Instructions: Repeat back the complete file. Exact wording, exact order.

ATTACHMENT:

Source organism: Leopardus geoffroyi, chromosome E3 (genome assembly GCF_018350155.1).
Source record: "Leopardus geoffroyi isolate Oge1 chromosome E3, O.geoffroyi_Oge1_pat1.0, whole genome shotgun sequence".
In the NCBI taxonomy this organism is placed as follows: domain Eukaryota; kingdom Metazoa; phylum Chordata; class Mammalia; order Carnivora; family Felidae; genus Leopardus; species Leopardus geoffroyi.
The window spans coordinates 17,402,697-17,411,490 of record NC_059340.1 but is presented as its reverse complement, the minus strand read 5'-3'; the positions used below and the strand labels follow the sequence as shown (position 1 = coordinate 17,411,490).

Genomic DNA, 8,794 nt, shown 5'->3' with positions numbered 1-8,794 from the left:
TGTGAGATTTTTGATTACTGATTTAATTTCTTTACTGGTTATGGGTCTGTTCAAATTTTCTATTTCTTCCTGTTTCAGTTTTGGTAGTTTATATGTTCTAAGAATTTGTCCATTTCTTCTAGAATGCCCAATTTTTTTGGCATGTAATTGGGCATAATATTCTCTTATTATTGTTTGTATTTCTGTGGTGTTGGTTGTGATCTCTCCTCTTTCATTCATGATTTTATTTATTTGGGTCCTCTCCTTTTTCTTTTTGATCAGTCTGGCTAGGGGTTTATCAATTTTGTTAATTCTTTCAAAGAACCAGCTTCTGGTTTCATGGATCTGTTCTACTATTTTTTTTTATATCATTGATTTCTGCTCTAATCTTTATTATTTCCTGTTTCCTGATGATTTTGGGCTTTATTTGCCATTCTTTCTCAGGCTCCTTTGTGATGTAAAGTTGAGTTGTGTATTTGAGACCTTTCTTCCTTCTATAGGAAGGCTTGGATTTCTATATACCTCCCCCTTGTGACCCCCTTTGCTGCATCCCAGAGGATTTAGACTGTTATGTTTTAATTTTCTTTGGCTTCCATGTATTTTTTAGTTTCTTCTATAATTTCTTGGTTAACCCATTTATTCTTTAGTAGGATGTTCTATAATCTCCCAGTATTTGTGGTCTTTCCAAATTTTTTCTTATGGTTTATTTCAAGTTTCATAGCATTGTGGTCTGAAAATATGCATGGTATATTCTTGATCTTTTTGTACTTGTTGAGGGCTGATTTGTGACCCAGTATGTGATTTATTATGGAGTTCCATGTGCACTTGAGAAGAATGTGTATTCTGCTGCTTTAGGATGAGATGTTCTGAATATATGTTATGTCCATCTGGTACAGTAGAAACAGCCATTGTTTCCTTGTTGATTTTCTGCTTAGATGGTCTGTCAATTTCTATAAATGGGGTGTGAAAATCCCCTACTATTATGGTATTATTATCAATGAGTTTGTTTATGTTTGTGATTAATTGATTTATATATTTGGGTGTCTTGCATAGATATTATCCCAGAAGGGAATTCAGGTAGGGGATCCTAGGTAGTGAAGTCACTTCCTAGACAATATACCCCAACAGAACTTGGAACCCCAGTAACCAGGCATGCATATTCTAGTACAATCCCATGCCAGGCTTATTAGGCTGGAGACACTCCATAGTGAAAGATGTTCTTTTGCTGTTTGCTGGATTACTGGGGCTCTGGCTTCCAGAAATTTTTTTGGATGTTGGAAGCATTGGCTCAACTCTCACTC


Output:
Source organism: Leopardus geoffroyi, chromosome E3 (genome assembly GCF_018350155.1).
Source record: "Leopardus geoffroyi isolate Oge1 chromosome E3, O.geoffroyi_Oge1_pat1.0, whole genome shotgun sequence".
In the NCBI taxonomy this organism is placed as follows: domain Eukaryota; kingdom Metazoa; phylum Chordata; class Mammalia; order Carnivora; family Felidae; genus Leopardus; species Leopardus geoffroyi.
The window spans coordinates 17,402,697-17,411,490 of record NC_059340.1 but is presented as its reverse complement, the minus strand read 5'-3'; the positions used below and the strand labels follow the sequence as shown (position 1 = coordinate 17,411,490).

Genomic DNA, 8,794 nt, shown 5'->3' with positions numbered 1-8,794 from the left:
TGTGAGATTTTTGATTACTGATTTAATTTCTTTACTGGTTATGGGTCTGTTCAAATTTTCTATTTCTTCCTGTTTCAGTTTTGGTAGTTTATATGTTCTAAGAATTTGTCCATTTCTTCTAGAATGCCCAATTTTTTTGGCATGTAATTGGGCATAATATTCTCTTATTATTGTTTGTATTTCTGTGGTGTTGGTTGTGATCTCTCCTCTTTCATTCATGATTTTATTTATTTGGGTCCTCTCCTTTTTCTTTTTGATCAGTCTGGCTAGGGGTTTATCAATTTTGTTAATTCTTTCAAAGAACCAGCTTCTGGTTTCATGGATCTGTTCTACTATTTTTTTTTATATCATTGATTTCTGCTCTAATCTTTATTATTTCCTGTTTCCTGATGATTTTGGGCTTTATTTGCCATTCTTTCTCAGGCTCCTTTGTGATGTAAAGTTGAGTTGTGTATTTGAGACCTTTCTTCCTTCTATAGGAAGGCTTGGATTTCTATATACCTCCCCCTTGTGACCCCCTTTGCTGCATCCCAGAGGATTTAGACTGTTATGTTTTAATTTTCTTTGGCTTCCATGTATTTTTTAGTTTCTTCTATAATTTCTTGGTTAACCCATTTATTCTTTAGTAGGATGTTCTATAATCTCCCAGTATTTGTGGTCTTTCCAAATTTTTTCTTATGGTTTATTTCAAGTTTCATAGCATTGTGGTCTGAAAATATGCATGGTATATTCTTGATCTTTTTGTACTTGTTGAGGGCTGATTTGTGACCCAGTATGTGATTTATTATGGAGTTCCATGTGCACTTGAGAAGAATGTGTATTCTGCTGCTTTAGGATGAGATGTTCTGAATATATGTTATGTCCATCTGGTACAGTAGAAACAGCCATTGTTTCCTTGTTGATTTTCTGCTTAGATGGTCTGTCAATTTCTATAAATGGGGTGTGAAAATCCCCTACTATTATGGTATTATTATCAATGAGTTTGTTTATGTTTGTGATTAATTGATTTATATATTTGGGTGTCTTGCATAGATATTATCCCAGAAGGGAATTCAGGTAGGGGATCCTAGGTAGTGAAGTCACTTCCTAGACAATATACCCCAACAGAACTTGGAACCCCAGTAACCAGGCATGCATATTCTAGTACAATCCCATGCCAGGCTTATTAGGCTGGAGACACTCCATAGTGAAAGATGTTCTTTTGCTGTTTGCTGGATTACTGGGGCTCTGGCTTCCAGAAATTTTTTTGGATGTTGGAAGCATTGGCTCAACTCTCACTC